Have you ever imagine that may be you have slept with a bed bugs until now ?
There are several species of bed bugs, all of which are parasites of warm-blooded animals. The common bed bug, whose preferred host is humans, is rarely encountered, presumably because of improvements in sanitation. Related species, such as the bat bug and bird bug, prefer to feed on bats, birds, and other wild hosts, but will also feed on humans if the opportunity arises or the preferred host dies or leaves the roost.
Adult bed bugs are about 1/4-inch long and reddish-brown, with oval, flattened bodies. Bed bugs prefer to hide in cracks and crevices during the daytime and come out to feed on the host's blood at night, usually while the host is sleeping.
Infestations are usually detected by the welts and irritation caused by the bites, and the fecal smears and blood spots visible on pillowcases, sheets and mattresses. Heavy infestations of bed bugs are also accompanied by a distinct odor. Bed bugs are not normally implicated in the transmission of diseases. Their medical significance is usually limited to itching and inflammation from their bites.
USDA Insect and Plant Disease Slide Set The key to controlling bed, bird and bat bugs is to locate and treat all cracks and crevices where the bugs may be hiding. Typical hiding places are in the tufts, folds and seams of mattresses, and cracks in the box spring and bed frame. Heavier infestations often spread to behind baseboards, window, and door casings, behind pictures, electrical switch plates, and loose wallpaper, in the pleats of drapes, and the upholstery of furniture.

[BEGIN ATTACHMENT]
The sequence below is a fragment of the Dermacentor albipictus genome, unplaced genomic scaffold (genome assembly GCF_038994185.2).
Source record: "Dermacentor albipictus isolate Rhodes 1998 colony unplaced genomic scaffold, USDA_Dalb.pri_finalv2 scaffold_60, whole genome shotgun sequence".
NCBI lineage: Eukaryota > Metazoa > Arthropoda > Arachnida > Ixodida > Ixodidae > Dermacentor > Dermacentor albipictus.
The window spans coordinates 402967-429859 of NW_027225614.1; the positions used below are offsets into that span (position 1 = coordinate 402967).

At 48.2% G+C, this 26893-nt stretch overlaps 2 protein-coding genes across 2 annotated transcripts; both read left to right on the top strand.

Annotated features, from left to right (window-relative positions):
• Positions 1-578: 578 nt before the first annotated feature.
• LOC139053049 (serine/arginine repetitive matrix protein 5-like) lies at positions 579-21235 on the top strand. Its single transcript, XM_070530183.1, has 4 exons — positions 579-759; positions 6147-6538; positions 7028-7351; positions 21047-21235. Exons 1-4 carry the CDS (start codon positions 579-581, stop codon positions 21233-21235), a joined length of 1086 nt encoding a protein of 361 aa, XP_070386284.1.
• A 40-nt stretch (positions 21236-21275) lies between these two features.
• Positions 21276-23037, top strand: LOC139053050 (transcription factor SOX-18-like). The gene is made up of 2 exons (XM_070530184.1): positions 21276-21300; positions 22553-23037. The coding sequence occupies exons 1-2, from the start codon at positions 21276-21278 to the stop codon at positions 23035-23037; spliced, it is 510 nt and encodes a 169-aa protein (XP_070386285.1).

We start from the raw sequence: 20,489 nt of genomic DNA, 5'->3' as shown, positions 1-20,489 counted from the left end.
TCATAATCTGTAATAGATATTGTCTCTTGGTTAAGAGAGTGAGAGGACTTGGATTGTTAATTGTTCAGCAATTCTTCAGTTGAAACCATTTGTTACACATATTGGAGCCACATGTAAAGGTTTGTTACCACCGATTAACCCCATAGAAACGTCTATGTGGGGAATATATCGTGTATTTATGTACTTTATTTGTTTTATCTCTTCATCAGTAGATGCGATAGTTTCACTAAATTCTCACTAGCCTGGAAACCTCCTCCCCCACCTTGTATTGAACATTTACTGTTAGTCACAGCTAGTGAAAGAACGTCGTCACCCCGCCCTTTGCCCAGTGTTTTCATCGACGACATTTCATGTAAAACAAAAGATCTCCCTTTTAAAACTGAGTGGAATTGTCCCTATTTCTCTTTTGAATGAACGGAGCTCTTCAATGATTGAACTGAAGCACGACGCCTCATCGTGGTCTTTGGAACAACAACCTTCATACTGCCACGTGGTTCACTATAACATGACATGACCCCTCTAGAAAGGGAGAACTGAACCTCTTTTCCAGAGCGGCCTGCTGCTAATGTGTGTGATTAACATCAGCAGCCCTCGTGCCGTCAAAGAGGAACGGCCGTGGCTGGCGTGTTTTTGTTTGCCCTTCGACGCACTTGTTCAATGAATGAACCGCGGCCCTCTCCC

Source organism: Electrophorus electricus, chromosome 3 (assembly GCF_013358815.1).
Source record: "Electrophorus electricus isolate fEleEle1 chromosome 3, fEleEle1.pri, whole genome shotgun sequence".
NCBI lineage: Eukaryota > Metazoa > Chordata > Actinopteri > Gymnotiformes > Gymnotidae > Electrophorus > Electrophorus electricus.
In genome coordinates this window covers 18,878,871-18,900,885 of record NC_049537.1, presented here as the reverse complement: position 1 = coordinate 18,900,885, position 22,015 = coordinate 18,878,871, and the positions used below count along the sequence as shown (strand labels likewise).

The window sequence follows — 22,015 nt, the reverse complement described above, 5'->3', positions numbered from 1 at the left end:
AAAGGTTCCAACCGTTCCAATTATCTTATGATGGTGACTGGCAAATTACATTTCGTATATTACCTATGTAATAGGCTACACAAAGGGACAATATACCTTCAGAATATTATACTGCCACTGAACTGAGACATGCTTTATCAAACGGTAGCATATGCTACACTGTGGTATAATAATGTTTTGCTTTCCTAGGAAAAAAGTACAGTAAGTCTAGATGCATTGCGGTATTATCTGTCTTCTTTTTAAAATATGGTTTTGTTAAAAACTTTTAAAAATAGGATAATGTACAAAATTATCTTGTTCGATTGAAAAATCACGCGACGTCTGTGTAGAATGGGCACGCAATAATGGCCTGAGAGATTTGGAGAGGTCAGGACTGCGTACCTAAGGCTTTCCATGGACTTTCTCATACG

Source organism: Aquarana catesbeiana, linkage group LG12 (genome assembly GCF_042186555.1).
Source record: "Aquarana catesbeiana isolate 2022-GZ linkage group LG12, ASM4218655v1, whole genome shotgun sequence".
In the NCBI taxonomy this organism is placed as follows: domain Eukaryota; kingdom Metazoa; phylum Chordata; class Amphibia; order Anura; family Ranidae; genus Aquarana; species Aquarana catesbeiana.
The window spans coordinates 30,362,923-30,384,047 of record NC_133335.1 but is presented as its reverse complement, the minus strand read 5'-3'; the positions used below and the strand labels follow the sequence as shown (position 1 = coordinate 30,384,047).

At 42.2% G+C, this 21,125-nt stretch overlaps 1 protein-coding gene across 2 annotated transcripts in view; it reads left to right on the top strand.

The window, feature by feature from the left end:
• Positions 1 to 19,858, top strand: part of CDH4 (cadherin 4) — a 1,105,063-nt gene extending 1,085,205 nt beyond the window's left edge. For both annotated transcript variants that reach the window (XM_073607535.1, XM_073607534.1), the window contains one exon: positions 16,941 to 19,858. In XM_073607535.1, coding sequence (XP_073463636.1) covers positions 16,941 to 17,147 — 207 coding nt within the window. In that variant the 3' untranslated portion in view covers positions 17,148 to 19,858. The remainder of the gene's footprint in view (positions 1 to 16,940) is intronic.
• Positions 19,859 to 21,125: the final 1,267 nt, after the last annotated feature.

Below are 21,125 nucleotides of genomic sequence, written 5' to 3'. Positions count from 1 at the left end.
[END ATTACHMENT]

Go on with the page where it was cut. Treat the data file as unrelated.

When inspecting for bed bugs, look for the insects themselves as well as the telltale fecal and blood spots indicating that a hiding place is nearby. Residual insecticides (sprays or dusts) used to control cockroaches and ants are usually effective, but always consult the label for specific instructions. Bed linens (sheets and pillowcases) should never be treated with insecticides and mattresses should be treated only around seams, tufts, and buttons where the bugs are likely to be hiding.
Following thorough inspection/treatment of living areas, efforts should be made to locate and eliminate potential wild animal sources of infestation. These may include birds, bats, or squirrels in the attic, or possibly mice or rats. If bat bugs or bird bugs are found in these areas, residual and non-residual insecticides should be applied, and the wild hosts excluded. In order to eradicate a bed bug infestation, it may be prudent to enlist the services of a professional pest control company.
Resources : Michael F. Potter, Extension Entomologist University of Kentucky College of Agriculture